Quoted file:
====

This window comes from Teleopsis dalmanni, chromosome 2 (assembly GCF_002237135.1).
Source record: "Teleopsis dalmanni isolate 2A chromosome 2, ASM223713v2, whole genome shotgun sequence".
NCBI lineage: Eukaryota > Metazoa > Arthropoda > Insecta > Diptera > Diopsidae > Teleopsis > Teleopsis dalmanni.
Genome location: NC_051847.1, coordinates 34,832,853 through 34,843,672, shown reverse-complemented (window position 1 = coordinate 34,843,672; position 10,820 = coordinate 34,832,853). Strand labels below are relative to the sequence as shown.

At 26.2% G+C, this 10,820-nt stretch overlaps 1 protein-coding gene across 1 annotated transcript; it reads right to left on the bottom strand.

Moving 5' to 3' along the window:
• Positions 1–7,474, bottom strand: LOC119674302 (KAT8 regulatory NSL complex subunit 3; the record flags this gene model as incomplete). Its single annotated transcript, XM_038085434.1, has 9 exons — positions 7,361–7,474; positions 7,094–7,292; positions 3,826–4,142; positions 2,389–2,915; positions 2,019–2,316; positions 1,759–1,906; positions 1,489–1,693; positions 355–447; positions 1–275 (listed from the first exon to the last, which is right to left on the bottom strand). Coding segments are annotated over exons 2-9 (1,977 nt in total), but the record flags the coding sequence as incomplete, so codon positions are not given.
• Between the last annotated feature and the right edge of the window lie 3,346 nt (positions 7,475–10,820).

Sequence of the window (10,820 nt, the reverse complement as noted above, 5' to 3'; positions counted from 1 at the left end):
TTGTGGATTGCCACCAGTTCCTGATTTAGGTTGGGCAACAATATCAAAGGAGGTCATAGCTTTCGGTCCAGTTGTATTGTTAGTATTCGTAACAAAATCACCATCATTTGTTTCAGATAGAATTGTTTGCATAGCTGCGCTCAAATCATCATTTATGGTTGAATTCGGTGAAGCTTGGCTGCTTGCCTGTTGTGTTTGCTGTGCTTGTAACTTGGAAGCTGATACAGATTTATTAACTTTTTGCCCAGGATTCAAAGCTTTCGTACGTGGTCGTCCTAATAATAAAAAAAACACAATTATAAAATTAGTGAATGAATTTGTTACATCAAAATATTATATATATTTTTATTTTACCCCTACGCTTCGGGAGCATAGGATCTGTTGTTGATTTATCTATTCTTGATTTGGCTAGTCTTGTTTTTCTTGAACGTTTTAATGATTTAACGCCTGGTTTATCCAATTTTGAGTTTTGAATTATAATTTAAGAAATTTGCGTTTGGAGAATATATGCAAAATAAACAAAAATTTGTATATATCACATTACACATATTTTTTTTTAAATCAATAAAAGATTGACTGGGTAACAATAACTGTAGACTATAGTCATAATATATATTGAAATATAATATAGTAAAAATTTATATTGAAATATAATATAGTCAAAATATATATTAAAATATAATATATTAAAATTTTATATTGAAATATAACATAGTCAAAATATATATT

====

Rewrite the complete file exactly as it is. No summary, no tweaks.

This window comes from Teleopsis dalmanni, chromosome 2 (assembly GCF_002237135.1).
Source record: "Teleopsis dalmanni isolate 2A chromosome 2, ASM223713v2, whole genome shotgun sequence".
NCBI lineage: Eukaryota > Metazoa > Arthropoda > Insecta > Diptera > Diopsidae > Teleopsis > Teleopsis dalmanni.
Genome location: NC_051847.1, coordinates 34,832,853 through 34,843,672, shown reverse-complemented (window position 1 = coordinate 34,843,672; position 10,820 = coordinate 34,832,853). Strand labels below are relative to the sequence as shown.

At 26.2% G+C, this 10,820-nt stretch overlaps 1 protein-coding gene across 1 annotated transcript; it reads right to left on the bottom strand.

Moving 5' to 3' along the window:
• Positions 1–7,474, bottom strand: LOC119674302 (KAT8 regulatory NSL complex subunit 3; the record flags this gene model as incomplete). Its single annotated transcript, XM_038085434.1, has 9 exons — positions 7,361–7,474; positions 7,094–7,292; positions 3,826–4,142; positions 2,389–2,915; positions 2,019–2,316; positions 1,759–1,906; positions 1,489–1,693; positions 355–447; positions 1–275 (listed from the first exon to the last, which is right to left on the bottom strand). Coding segments are annotated over exons 2-9 (1,977 nt in total), but the record flags the coding sequence as incomplete, so codon positions are not given.
• Between the last annotated feature and the right edge of the window lie 3,346 nt (positions 7,475–10,820).

Sequence of the window (10,820 nt, the reverse complement as noted above, 5' to 3'; positions counted from 1 at the left end):
TTGTGGATTGCCACCAGTTCCTGATTTAGGTTGGGCAACAATATCAAAGGAGGTCATAGCTTTCGGTCCAGTTGTATTGTTAGTATTCGTAACAAAATCACCATCATTTGTTTCAGATAGAATTGTTTGCATAGCTGCGCTCAAATCATCATTTATGGTTGAATTCGGTGAAGCTTGGCTGCTTGCCTGTTGTGTTTGCTGTGCTTGTAACTTGGAAGCTGATACAGATTTATTAACTTTTTGCCCAGGATTCAAAGCTTTCGTACGTGGTCGTCCTAATAATAAAAAAAACACAATTATAAAATTAGTGAATGAATTTGTTACATCAAAATATTATATATATTTTTATTTTACCCCTACGCTTCGGGAGCATAGGATCTGTTGTTGATTTATCTATTCTTGATTTGGCTAGTCTTGTTTTTCTTGAACGTTTTAATGATTTAACGCCTGGTTTATCCAATTTTGAGTTTTGAATTATAATTTAAGAAATTTGCGTTTGGAGAATATATGCAAAATAAACAAAAATTTGTATATATCACATTACACATATTTTTTTTTAAATCAATAAAAGATTGACTGGGTAACAATAACTGTAGACTATAGTCATAATATATATTGAAATATAATATAGTAAAAATTTATATTGAAATATAATATAGTCAAAATATATATTAAAATATAATATATTAAAATTTTATATTGAAATATAACATAGTCAAAATATATATT